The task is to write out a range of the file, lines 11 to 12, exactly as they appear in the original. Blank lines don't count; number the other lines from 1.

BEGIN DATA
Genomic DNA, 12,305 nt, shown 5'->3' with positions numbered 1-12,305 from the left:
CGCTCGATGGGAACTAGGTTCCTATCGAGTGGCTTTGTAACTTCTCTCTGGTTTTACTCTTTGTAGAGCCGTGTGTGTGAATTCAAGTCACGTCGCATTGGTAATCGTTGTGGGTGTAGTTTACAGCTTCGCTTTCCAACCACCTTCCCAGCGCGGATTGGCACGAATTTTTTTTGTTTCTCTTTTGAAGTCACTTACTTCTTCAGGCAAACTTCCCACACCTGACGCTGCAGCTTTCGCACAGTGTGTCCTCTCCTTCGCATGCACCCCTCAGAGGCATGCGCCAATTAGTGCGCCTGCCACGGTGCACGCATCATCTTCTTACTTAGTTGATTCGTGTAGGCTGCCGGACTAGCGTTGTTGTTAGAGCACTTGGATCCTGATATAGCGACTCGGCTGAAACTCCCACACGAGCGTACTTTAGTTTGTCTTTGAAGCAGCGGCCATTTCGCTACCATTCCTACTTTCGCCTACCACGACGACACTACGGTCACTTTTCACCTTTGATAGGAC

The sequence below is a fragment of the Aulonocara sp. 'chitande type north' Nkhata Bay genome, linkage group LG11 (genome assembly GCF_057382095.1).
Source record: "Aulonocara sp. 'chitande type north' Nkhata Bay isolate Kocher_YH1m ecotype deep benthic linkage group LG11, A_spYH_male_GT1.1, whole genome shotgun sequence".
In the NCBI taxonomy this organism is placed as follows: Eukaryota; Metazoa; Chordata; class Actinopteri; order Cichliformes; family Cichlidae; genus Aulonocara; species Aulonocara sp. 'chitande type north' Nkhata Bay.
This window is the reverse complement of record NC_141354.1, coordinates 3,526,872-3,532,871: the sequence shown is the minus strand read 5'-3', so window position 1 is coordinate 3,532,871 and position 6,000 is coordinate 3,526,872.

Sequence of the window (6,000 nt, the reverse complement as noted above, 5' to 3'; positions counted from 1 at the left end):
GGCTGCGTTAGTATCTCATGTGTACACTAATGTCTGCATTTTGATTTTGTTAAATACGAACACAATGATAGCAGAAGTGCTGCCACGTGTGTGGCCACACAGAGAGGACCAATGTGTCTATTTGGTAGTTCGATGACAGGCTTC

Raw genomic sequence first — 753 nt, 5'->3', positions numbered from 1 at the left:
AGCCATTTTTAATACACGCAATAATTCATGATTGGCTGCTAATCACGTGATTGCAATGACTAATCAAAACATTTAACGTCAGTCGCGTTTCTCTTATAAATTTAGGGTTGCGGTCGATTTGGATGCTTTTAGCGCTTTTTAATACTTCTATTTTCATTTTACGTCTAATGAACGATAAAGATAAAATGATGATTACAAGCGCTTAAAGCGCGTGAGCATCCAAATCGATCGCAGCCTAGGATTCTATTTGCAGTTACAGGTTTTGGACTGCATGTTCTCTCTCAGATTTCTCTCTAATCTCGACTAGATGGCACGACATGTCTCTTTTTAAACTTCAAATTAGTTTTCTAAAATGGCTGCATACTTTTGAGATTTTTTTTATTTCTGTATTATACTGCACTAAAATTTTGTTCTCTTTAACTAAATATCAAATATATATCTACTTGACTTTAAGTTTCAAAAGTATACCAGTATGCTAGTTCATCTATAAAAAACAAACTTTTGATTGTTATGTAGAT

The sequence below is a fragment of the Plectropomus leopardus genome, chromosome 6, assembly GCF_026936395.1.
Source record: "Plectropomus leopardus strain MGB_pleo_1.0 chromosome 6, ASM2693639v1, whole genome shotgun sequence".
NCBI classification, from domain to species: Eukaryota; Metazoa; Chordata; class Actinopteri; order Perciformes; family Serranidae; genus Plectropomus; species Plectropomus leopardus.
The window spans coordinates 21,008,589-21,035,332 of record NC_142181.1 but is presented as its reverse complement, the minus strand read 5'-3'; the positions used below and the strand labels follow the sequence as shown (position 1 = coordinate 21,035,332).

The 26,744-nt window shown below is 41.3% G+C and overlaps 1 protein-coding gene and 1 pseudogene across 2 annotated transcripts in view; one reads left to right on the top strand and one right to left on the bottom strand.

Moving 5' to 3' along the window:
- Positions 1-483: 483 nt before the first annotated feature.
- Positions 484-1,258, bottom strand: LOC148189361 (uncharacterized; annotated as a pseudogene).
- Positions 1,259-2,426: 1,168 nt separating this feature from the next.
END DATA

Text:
The sequence below is a fragment of the Plectropomus leopardus genome, chromosome 6, assembly GCF_026936395.1.
Source record: "Plectropomus leopardus strain MGB_pleo_1.0 chromosome 6, ASM2693639v1, whole genome shotgun sequence".